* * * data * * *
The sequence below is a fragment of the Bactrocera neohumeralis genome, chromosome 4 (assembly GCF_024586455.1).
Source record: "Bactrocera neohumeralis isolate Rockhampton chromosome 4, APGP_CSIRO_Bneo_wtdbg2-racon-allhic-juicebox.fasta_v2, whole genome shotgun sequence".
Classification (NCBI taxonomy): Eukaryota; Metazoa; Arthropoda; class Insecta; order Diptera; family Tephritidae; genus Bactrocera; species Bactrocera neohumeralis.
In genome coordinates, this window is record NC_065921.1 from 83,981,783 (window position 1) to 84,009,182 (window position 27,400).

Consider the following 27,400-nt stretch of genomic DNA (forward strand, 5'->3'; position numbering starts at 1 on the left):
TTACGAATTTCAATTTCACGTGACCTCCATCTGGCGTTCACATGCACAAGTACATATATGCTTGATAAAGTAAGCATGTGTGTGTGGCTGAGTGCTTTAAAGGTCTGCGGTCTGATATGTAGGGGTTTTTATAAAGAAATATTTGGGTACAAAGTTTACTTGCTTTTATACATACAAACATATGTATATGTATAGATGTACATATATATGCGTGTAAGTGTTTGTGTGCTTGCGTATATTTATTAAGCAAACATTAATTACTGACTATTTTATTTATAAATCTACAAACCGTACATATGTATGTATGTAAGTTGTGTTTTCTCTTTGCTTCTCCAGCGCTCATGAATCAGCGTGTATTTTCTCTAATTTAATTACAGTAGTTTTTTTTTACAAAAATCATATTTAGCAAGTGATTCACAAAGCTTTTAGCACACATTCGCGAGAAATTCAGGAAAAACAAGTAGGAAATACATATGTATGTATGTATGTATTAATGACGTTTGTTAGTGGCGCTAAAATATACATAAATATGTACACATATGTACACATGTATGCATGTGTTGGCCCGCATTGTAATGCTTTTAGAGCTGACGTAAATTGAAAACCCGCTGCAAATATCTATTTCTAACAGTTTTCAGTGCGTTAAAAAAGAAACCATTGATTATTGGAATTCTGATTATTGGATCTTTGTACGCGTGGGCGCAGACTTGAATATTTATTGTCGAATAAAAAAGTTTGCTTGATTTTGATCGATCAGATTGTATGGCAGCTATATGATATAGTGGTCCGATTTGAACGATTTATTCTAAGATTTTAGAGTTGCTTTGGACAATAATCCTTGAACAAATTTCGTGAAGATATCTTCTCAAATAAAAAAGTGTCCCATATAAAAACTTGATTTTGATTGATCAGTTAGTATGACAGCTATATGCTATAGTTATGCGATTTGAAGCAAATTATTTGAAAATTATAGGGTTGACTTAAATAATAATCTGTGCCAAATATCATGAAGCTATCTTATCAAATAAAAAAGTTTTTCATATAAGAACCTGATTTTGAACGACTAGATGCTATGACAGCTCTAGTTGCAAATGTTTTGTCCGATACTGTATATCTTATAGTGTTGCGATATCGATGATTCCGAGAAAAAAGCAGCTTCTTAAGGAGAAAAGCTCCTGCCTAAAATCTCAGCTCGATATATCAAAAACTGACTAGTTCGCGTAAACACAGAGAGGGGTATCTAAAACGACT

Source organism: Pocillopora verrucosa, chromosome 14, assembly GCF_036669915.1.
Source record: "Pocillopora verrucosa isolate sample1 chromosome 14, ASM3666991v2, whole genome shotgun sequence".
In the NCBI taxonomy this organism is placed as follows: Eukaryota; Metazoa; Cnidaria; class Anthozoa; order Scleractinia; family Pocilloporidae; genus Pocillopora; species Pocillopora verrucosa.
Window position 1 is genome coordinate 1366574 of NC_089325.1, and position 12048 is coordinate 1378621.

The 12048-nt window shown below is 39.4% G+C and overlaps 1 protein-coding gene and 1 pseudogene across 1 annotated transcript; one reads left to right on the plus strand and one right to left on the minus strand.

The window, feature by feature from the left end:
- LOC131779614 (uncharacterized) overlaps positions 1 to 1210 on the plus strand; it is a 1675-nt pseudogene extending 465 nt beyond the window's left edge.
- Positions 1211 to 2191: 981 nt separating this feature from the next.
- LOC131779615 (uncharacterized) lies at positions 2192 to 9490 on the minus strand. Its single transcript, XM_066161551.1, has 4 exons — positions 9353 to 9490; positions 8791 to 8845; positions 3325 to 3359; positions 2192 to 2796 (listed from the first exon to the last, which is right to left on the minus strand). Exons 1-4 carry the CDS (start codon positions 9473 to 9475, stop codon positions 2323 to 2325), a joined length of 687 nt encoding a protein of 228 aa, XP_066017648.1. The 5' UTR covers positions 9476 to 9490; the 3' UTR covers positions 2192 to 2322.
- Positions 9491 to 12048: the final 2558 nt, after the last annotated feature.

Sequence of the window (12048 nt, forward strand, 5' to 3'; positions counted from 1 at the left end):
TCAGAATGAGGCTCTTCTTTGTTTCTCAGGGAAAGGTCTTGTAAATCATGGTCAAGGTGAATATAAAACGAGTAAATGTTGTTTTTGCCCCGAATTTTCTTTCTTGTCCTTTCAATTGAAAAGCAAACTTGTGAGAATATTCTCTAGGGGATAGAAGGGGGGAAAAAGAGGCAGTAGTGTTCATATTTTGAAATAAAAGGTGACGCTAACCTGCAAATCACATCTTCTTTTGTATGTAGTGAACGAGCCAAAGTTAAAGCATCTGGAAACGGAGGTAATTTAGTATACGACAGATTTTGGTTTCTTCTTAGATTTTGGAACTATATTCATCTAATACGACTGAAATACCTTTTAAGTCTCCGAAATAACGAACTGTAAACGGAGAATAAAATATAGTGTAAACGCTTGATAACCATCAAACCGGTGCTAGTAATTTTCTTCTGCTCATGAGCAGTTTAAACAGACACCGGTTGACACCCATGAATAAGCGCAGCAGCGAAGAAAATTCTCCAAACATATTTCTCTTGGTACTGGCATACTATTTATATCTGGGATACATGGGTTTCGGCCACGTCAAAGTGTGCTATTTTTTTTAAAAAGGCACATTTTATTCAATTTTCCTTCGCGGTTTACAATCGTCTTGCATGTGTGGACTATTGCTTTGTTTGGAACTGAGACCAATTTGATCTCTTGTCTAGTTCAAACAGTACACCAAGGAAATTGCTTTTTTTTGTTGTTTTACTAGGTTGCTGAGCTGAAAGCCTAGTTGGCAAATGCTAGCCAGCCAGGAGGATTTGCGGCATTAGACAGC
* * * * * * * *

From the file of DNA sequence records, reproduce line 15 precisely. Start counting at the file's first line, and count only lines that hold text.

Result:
- LOC131779615 (uncharacterized) lies at positions 2192 to 9490 on the minus strand. Its single transcript, XM_066161551.1, has 4 exons — positions 9353 to 9490; positions 8791 to 8845; positions 3325 to 3359; positions 2192 to 2796 (listed from the first exon to the last, which is right to left on the minus strand). Exons 1-4 carry the CDS (start codon positions 9473 to 9475, stop codon positions 2323 to 2325), a joined length of 687 nt encoding a protein of 228 aa, XP_066017648.1. The 5' UTR covers positions 9476 to 9490; the 3' UTR covers positions 2192 to 2322.